Decades of infrastructure investments are paying off for regional water quality. Even with big population gains, our waterways are healthier than they were 40 years ago.
While this is welcome news, a recent study on water quality that was led in part by King County scientists shows there are still a number of actions to take to keep our waters healthy for the next generation of Puget Sound residents.
The Water Quality Assessment Study – How Data Informs Decisions
Protecting water quality is WTD’s top mission and controlling combined sewer overflows, or CSOs, is part of that.
CSOs are stormwater mixed with small amounts of sewage that still happen in older parts of Seattle during heavy rains.
Every five years, King County updates its plans for reducing the frequency of these overflows. These plans explain the solutions and schedules for future projects to control the overflows. King County just completed a Water Quality Assessment and Monitoring Study to inform the 2018 CSO Long-Term Control Plan Update.
The study focuses on the water bodies where King County has CSOs that overflow more than an average of once a year.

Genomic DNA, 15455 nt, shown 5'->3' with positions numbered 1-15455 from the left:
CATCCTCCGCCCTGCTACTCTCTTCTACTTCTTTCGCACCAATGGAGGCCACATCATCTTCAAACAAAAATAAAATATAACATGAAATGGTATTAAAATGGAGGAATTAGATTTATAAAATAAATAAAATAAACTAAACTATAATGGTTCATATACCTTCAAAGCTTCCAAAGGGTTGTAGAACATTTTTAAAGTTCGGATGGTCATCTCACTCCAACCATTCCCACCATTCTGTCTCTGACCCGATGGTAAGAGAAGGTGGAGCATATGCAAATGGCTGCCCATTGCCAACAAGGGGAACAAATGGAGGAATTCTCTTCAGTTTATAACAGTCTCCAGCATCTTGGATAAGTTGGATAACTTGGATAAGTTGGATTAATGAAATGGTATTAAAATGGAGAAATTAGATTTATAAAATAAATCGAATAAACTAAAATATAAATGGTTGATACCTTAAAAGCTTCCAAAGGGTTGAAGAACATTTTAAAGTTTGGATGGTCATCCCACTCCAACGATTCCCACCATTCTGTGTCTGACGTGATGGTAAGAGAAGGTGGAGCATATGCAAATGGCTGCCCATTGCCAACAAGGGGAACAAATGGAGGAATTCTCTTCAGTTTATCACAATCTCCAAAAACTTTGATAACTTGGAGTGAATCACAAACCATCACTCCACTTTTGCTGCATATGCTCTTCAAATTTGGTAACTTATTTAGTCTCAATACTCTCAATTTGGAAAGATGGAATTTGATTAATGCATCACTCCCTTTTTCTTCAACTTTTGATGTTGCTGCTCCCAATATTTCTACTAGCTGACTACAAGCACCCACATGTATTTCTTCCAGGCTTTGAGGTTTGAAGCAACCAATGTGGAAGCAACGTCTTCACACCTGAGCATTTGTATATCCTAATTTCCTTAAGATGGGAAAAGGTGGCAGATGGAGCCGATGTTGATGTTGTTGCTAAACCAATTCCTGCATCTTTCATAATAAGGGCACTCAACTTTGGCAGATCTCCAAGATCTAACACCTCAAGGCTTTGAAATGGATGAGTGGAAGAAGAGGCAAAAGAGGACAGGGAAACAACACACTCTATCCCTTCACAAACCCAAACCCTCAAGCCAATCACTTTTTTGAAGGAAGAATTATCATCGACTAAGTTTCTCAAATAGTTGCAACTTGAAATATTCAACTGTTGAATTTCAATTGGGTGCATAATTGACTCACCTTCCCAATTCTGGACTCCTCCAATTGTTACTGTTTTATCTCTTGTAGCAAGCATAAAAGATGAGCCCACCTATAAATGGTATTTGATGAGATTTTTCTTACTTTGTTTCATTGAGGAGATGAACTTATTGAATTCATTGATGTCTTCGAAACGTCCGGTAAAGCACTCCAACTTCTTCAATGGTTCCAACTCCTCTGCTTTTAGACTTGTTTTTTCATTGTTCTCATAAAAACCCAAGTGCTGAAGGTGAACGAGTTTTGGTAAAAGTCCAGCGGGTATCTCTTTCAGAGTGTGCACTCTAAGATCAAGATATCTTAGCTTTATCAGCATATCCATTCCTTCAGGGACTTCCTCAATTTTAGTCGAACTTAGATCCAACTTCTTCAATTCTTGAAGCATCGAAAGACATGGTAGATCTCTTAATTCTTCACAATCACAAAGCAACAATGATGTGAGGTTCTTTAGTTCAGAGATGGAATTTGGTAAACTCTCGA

Here’s What We Did
The Water Quality Assessment gathered decades of monitoring data to understand long term trends. King County scientists collected and analyzed hundreds of new water samples in order to understand current conditions. They researched how planned programs will affect water quality in the future.
Here’s What We Learned – Improving Water Quality Trends
The water quality investments the region made over the last 40 years have paid off. Even though more people live here, the water has:
- Less bacteria that can make people sick
- Fewer nutrients that can cause toxic algae blooms
- More dissolved oxygen for fish to breathe
But there is more to do. Despite improvements, water does not always meet state water quality standards for bacteria, dissolved oxygen, and temperature or human health standards for banned industrial chemicals called PCBs. The study shows King County’s and Seattle’s plans to finish CSO projects and meet state standards will reduce bacteria entering the water bodies by 80 percent.
Sharing the data with the region
CSOs are only one pathway for pollution. Improving CSOs will have the biggest effect on bacteria. Other pathways and pollutants need attention and action. At King County, we are committed to doing our part. And we are committed to sharing what we learn and partnering with others to achieve our region’s goals. The data that King County scientists gather, analyze, and report can be used to address other pollution pathways.
Working together for clean water
Our region has a good track record tackling tough water quality problems. We have done it before. The long-term improvements in bacteria, nutrients, and dissolved oxygen show the work is paying off.
Let’s keep doing it.
Learn more about the Water Quality Assessment study online at www.kingcounty.gov/water-quality-assessment.